“But customers choose my company because we always have what they want in stock!”
Can you really reduce inventory without losing customers? Some companies build their business model on having plenty of everything in the warehouse so that at a moment’s notice, they can rush out orders. The cost for conducting business this way, however, can be draining. And when you have to maintain A & D book, it can be even more challenging.
Inventory is a significant investment for many companies, sometimes even the largest asset. Sure, you want to reduce your inventory, but to do so without a plan for managing it more effectively can be disastrous. These five steps can help you plan and reduce inventory without losing customers to your competitors through the dreaded “out of stock” messages.
Five Tips to Reduce Inventory Investment
Not every business can reduce their inventory in the same manner, but everyone can probably tighten inventory levels to some degree. Try these five tips to reduce your inventory load and see where you can further reduce stock levels without harming customer relationships.
1. Reduce order times.
One reason why many companies maintain excess inventory is because it’s so hard to get new materials in the first place. Rather than wait weeks or months for an order, they’d rather keep items in stock so they can fulfill customer orders without delay. Yet this adds excess inventory and ties up capital that could better be used elsewhere. The answer may lie in reducing ordering cycles and quantities. With better inventory data, you can potentially order as needed, or order weekly in smaller quantities rather than ordering on a monthly schedule. Negotiating faster shipping times with vendors is another possibility. Seek faster modes of transportation, and understand the trade-offs between fast and inexpensive; you often pay more for faster delivery. Carry some safety stock, but reduce your total inventory to levels that better match customer demand.
A steady stream of inventory can be better for cash flow, warehouse management and filling customer orders, rather than larger, infrequent orders that fill the warehouse.
2. Change your order cycle.
A benefit to data systems such as ERP systems is that you can see when items need to be ordered in real time. You aren’t locked into an arbitrary order cycle. By changing up your order cycle and ordering in a way that’s better aligned with demand cycles, you can reduce your investment in inventory without sacrificing service to your customers.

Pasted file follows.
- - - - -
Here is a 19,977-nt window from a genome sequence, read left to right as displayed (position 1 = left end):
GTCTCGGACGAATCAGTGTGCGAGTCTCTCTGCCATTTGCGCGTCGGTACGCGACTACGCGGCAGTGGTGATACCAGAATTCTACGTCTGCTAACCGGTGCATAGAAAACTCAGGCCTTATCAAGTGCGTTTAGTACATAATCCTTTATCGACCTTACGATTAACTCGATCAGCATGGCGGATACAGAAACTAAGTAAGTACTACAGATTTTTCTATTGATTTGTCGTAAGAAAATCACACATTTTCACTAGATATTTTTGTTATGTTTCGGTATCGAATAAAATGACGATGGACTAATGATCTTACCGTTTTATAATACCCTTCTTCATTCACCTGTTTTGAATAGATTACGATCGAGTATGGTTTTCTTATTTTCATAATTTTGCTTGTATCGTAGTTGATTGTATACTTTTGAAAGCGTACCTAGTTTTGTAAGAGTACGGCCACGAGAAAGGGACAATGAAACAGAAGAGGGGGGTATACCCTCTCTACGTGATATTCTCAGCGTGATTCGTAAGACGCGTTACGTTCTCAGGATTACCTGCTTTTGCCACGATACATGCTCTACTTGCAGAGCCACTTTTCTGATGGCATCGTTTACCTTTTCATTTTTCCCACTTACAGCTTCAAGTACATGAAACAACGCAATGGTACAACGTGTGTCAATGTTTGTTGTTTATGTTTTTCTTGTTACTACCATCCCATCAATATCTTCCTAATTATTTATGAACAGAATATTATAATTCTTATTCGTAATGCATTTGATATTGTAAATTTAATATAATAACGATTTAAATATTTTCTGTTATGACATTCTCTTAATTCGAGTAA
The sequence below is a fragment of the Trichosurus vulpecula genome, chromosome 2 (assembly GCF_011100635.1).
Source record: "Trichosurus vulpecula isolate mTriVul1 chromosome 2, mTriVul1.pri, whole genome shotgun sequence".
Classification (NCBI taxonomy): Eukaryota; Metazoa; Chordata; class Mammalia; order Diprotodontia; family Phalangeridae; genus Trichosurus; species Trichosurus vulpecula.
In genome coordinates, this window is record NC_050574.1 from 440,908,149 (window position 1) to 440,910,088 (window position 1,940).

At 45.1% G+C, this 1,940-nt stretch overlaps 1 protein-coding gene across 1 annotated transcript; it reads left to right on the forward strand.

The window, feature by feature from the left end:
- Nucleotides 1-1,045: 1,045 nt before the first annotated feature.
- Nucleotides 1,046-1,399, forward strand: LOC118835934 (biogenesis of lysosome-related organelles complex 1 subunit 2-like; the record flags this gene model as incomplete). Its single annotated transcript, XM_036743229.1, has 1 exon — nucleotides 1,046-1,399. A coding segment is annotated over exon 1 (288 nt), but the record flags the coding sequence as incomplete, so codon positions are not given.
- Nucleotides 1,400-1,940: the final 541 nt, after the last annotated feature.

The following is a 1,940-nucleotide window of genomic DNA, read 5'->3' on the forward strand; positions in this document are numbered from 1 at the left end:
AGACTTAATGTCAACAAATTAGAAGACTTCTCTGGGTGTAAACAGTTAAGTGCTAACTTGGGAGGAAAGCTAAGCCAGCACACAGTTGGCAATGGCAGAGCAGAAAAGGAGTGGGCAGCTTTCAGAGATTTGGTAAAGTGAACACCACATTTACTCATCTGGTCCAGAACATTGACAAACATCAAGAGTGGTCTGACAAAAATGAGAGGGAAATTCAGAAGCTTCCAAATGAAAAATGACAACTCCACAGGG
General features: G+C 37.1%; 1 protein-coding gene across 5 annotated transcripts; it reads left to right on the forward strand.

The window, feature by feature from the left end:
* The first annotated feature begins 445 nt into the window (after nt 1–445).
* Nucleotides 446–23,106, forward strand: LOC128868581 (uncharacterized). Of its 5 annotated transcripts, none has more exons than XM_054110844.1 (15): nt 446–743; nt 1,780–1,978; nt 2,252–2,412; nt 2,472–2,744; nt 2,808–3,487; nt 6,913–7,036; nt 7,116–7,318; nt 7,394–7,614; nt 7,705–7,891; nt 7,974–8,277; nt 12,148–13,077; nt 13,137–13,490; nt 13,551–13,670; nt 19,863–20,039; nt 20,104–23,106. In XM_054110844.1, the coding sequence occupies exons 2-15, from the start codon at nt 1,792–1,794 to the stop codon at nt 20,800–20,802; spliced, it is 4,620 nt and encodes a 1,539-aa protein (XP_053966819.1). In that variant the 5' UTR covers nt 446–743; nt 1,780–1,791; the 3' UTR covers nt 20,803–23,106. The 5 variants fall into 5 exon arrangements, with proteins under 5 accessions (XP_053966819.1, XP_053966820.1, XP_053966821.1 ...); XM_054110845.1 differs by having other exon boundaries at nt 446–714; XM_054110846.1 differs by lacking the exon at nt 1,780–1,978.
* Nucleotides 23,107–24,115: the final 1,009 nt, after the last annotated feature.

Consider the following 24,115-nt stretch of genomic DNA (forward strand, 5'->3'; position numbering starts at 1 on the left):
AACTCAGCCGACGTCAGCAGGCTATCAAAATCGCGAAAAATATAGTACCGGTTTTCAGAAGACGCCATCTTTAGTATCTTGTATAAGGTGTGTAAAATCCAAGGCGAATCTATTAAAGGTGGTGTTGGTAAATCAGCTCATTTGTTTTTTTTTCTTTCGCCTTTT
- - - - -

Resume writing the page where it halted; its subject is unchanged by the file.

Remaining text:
3. Improve forecasting.
We mentioned that ERP systems provide real-time data, including inventory and order data. Reviewing orders and using the data found within your ERP system can help you improve forecasting. The better your forecast, the more accurately you can maintain inventory levels without overstocks.
Consider collaborating with your customers to help them reduce their inventory. Suggest a steady stream of smaller order quantities, just as suggested above. Not only will this reduce the space you need for inventory, but also match your customers’ demand to your new ordering stream.
4. Evaluate what’s selling.
Businesses can easily slip into ruts when it comes to product inventory. If you’ve always carried certain items but haven’t looked at the reasons why you’ve carried them, it may be time to evaluate how well it fits into your current product line. You may be carrying obsolete items, or items customers just aren’t buying anymore.
Look at regency and frequency data from your ERP system. Look not only at the quantities sold, but the number of times ordered and the average order size. This can give you valuable information as you revamp your order stream. Then, get rid of slow or non-moving inventory. You might take a loss, but the free warehouse space and cash will more that cover the “loss” (after-all, you aren’t making any money with inventory that isn’t moving.)
5. Reduce SKU proliferation.
Some businesses add customer-specific SKUs to their inventory to make a task easier, only to find that managing redundant items with multiple SKUs makes stock-taking worse, not better. If your warehouse is clogged with duplicate items tagged with different SKUs, look for ways to use your technology in a smarter way and change how you’re tagging them. Reducing duplicate SKUs frees up warehouse space which can help you either add more appealing products or reduce overhead costs.
Use your ERP’s Customer Item Cross-Reference to reference your item number. Then, if necessary, relabel the item when it leaves your warehouse. Also consider establishing a “Stocking Products” list and develop a policy to put items on (or off) the list. These are the products that your customers depend on. Then, special order the rest of the non-stocking products.
The best way to reduce inventory is to gain greater insight and visibility into your supply chain. The more you know, the more you can do throughout the supply chain to tighten costs and meet customer expectations. Products such as Easy Bound Book , Container Management and Inventory Analysis can help you both manage your inventory and comply with regulations. It makes your tasks of managing inventory, pleasing customers, and meeting expectations a lot easier.